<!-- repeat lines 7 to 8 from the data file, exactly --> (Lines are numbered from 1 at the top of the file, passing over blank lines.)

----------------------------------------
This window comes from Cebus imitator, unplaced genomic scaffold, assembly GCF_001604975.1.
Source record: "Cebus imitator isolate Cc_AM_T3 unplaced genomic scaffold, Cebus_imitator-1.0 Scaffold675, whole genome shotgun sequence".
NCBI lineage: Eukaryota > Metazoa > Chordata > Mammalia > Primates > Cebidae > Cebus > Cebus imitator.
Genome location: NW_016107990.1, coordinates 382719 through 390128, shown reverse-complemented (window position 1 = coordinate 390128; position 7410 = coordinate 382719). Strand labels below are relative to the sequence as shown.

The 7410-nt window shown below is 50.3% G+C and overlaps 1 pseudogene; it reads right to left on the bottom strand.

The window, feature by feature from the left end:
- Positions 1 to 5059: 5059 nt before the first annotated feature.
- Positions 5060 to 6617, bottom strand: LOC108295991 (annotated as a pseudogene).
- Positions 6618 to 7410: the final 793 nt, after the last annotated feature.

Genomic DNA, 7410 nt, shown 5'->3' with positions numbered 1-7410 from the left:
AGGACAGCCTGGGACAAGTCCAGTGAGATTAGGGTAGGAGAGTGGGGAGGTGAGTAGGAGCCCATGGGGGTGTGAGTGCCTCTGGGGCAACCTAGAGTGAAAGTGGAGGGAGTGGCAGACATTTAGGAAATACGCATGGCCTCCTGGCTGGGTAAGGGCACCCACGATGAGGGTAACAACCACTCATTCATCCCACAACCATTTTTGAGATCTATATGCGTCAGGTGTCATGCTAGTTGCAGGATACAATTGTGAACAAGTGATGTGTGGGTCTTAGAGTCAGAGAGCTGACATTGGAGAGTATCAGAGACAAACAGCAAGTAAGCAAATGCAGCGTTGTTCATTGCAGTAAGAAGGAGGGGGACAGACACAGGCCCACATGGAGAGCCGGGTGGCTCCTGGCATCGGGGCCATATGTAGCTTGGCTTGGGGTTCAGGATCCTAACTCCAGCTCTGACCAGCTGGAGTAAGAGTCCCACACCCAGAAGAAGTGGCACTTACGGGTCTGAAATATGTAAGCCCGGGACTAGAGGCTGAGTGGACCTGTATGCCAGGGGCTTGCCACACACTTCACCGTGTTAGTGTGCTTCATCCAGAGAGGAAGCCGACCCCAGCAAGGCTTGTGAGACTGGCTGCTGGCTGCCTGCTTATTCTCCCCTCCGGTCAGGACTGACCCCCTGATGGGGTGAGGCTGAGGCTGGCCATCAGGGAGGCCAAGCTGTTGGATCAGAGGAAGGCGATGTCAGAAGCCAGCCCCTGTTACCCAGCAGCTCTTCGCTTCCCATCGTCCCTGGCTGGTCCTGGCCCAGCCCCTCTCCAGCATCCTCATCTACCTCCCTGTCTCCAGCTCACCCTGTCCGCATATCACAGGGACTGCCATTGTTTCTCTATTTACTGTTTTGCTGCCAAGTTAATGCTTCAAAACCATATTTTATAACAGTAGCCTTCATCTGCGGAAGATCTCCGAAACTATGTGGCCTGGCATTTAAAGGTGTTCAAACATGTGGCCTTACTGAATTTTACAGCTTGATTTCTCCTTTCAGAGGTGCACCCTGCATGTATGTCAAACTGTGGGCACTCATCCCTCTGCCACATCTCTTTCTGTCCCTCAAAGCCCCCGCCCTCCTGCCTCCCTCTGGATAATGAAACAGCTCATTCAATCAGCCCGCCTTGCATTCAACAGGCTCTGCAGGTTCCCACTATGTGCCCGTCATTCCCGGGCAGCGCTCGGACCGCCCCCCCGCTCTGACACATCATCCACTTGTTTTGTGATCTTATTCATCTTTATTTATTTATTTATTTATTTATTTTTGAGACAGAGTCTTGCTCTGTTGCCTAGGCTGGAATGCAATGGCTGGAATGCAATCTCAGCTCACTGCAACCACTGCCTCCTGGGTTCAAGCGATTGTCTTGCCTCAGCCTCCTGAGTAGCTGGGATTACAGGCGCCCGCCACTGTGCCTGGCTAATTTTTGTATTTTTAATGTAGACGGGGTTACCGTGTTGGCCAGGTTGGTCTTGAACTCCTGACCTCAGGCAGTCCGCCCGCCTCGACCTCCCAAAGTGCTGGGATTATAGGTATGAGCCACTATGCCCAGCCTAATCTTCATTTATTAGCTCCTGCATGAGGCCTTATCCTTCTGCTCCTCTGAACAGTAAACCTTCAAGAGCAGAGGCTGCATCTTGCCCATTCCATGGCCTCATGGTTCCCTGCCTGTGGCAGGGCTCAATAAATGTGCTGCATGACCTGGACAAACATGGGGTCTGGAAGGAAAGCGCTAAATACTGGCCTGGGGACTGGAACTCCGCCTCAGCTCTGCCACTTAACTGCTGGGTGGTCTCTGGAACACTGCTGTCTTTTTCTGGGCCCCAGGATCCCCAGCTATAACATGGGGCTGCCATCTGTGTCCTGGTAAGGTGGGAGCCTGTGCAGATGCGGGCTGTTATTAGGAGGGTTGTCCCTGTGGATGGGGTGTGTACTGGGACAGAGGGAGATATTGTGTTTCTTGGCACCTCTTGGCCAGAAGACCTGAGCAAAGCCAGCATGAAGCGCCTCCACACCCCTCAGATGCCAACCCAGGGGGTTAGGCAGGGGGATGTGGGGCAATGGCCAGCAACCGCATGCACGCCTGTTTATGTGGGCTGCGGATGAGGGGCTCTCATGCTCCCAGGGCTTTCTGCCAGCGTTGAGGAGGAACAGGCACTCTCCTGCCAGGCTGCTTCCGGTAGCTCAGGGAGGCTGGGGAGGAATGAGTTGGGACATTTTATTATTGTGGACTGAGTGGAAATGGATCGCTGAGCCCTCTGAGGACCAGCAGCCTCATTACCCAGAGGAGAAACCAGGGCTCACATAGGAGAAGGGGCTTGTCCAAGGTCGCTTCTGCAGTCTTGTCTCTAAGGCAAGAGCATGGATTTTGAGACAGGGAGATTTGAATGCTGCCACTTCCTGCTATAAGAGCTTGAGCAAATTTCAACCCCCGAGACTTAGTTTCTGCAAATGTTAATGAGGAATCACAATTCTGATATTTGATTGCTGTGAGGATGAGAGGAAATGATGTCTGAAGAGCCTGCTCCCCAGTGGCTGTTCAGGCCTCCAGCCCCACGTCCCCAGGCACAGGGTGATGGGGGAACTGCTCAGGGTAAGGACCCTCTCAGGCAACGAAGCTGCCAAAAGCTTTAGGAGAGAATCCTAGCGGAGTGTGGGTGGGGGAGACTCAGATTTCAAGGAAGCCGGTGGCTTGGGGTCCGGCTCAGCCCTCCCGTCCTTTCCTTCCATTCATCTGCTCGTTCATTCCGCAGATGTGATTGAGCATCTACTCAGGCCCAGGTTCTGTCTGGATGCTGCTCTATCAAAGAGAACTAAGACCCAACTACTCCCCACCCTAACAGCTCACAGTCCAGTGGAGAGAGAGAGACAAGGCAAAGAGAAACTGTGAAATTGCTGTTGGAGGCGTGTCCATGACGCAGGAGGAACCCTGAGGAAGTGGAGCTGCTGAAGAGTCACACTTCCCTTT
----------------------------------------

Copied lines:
- Positions 1 to 5059: 5059 nt before the first annotated feature.
- Positions 5060 to 6617, bottom strand: LOC108295991 (annotated as a pseudogene).